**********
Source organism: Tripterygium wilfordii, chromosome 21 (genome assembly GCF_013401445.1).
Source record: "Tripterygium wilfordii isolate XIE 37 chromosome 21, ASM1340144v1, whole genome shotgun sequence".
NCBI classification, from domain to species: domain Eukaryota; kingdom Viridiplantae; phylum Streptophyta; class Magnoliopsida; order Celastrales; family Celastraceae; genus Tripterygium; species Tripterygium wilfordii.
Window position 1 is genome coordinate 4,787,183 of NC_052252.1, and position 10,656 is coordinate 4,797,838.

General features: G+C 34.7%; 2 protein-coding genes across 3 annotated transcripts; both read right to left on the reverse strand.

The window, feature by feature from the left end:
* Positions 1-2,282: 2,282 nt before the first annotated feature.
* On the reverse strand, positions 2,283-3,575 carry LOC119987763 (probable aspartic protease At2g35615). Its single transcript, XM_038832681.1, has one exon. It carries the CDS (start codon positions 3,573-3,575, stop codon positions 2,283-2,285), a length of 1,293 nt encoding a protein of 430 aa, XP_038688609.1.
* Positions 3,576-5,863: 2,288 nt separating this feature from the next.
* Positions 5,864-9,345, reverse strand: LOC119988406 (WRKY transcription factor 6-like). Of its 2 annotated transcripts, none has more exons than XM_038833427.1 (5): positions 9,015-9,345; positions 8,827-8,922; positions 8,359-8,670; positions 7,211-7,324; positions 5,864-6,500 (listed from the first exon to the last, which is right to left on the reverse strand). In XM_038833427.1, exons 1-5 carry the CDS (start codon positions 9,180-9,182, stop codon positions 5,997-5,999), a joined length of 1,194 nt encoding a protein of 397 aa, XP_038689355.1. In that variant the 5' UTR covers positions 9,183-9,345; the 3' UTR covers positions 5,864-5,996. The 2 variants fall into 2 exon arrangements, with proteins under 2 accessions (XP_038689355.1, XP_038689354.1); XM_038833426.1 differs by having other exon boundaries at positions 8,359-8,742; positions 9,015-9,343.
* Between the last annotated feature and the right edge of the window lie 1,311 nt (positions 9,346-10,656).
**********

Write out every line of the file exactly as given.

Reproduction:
Source organism: Tripterygium wilfordii, chromosome 21 (genome assembly GCF_013401445.1).
Source record: "Tripterygium wilfordii isolate XIE 37 chromosome 21, ASM1340144v1, whole genome shotgun sequence".
NCBI classification, from domain to species: domain Eukaryota; kingdom Viridiplantae; phylum Streptophyta; class Magnoliopsida; order Celastrales; family Celastraceae; genus Tripterygium; species Tripterygium wilfordii.
Window position 1 is genome coordinate 4,787,183 of NC_052252.1, and position 10,656 is coordinate 4,797,838.

General features: G+C 34.7%; 2 protein-coding genes across 3 annotated transcripts; both read right to left on the reverse strand.

The window, feature by feature from the left end:
* Positions 1-2,282: 2,282 nt before the first annotated feature.
* On the reverse strand, positions 2,283-3,575 carry LOC119987763 (probable aspartic protease At2g35615). Its single transcript, XM_038832681.1, has one exon. It carries the CDS (start codon positions 3,573-3,575, stop codon positions 2,283-2,285), a length of 1,293 nt encoding a protein of 430 aa, XP_038688609.1.
* Positions 3,576-5,863: 2,288 nt separating this feature from the next.
* Positions 5,864-9,345, reverse strand: LOC119988406 (WRKY transcription factor 6-like). Of its 2 annotated transcripts, none has more exons than XM_038833427.1 (5): positions 9,015-9,345; positions 8,827-8,922; positions 8,359-8,670; positions 7,211-7,324; positions 5,864-6,500 (listed from the first exon to the last, which is right to left on the reverse strand). In XM_038833427.1, exons 1-5 carry the CDS (start codon positions 9,180-9,182, stop codon positions 5,997-5,999), a joined length of 1,194 nt encoding a protein of 397 aa, XP_038689355.1. In that variant the 5' UTR covers positions 9,183-9,345; the 3' UTR covers positions 5,864-5,996. The 2 variants fall into 2 exon arrangements, with proteins under 2 accessions (XP_038689355.1, XP_038689354.1); XM_038833426.1 differs by having other exon boundaries at positions 8,359-8,742; positions 9,015-9,343.
* Between the last annotated feature and the right edge of the window lie 1,311 nt (positions 9,346-10,656).